Try a new search

Format these results:

Searched for:



Total Results:


Clinical role of the Duke Activity Status Index in the selection of the optimal type of stress myocardial perfusion imaging study in patients with known or suspected ischemic heart disease

Phillips, Lawrence; Wang, Jing Wa; Pfeffer, Brad; Gianos, Eugenia; Fisher, Daniel; Shaw, Leslee J; Mieres, Jennifer H
BACKGROUND: Exercise treadmill stress myocardial perfusion imaging (MPI) with single photon emission computed tomography is commonly used to evaluate the extent and severity of inducible ischemia as well as to risk stratify patients with suspected and known coronary artery disease (CAD). Failure to reach adequate stress, defined as not attaining age-appropriate metabolic equivalents (METs), can underestimate the extent and severity of ischemic heart disease, resulting in false negative results. This study evaluates the efficacy of the Duke Activity Status Index (DASI), a simple self-administered 12-item questionnaire, as a predictor of METs achieved by treadmill stress testing. METHODS: The DASI was prospectively administered to 200 randomly selected men and women referred to the nuclear cardiology laboratory at New York University Langone Medical Center for stress MPI. Each patient was asked to complete the 12-item DASI questionnaire independently. 136 patients underwent treadmill exercise with MPI and 64 had pharmacologic stress with MPI. The association between exercise capacity in METs as estimated by the DASI questionnaire and performance on the Bruce treadmill protocol in METS was compared using chi-square statistics. RESULTS: Over 70% of those patients whose DASI score predicted the ability to perform <10 METs were unable to exercise beyond stage 2 of the Bruce protocol (7 METs). For those whose DASI score predicted ability to perform >12.5 METs, over 80% of patients reached >stage 2 of the Bruce protocol with 40% reaching beyond stage 3 (10 METs). When patient age was incorporated into the calculation, a more linear relationship was observed between predicted and obtained METs. CONCLUSION: The DASI is a simple self-administered questionnaire which is a useful pretest tool to determine a patient's ability to achieve appropriate METs. In the nuclear cardiology laboratory, the DASI has the potential to guide selection of exercise treadmill vs pharmacologic stress and ultimately improve laboratory efficiency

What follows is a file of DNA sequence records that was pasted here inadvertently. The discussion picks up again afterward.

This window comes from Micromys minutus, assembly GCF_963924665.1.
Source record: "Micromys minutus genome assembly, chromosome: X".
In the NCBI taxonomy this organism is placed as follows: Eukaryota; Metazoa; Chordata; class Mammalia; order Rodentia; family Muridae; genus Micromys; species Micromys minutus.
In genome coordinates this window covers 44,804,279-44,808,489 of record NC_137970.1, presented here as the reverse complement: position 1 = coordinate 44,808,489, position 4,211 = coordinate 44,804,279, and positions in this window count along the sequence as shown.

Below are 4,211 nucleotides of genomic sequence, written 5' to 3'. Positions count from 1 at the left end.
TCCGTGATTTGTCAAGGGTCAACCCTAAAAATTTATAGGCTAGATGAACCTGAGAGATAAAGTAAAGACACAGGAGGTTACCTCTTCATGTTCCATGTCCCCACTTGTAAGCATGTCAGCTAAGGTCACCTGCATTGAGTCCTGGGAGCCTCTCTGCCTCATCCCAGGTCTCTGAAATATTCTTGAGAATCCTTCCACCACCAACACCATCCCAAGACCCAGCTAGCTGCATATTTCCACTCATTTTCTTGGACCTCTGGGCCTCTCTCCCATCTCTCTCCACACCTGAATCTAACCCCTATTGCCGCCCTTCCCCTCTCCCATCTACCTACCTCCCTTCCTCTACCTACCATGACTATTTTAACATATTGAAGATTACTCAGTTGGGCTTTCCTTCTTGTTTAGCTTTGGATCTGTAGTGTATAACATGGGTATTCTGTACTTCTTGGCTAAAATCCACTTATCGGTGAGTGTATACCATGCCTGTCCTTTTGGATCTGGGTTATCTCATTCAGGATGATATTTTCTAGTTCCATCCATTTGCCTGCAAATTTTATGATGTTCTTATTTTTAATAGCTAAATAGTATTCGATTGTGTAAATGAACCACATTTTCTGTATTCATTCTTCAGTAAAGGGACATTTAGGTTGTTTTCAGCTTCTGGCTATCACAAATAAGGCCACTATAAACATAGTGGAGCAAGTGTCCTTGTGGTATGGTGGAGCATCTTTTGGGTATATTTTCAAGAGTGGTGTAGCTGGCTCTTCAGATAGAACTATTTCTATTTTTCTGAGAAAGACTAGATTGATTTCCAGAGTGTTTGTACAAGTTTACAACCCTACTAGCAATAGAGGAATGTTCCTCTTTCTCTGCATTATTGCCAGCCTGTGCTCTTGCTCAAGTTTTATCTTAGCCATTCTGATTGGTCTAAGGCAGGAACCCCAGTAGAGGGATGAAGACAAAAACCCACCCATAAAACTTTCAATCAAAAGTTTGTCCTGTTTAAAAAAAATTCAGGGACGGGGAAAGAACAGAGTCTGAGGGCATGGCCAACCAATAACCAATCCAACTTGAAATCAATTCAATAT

PMID: 21971704
ISSN: 1532-6551
CID: 141968

Transient apical ballooning syndrome precipitated by dobutamine stress testing [Letter]

Skolnick, Adam H; Michelin, Krista; Nayar, Ambika; Fisher, Daniel; Kronzon, Itzhak
PMID: 19349635
ISSN: 1539-3704
CID: 100049

Reversible cardiomyopathy due to hyperthyroidism

Fisher DC; Fisher NDL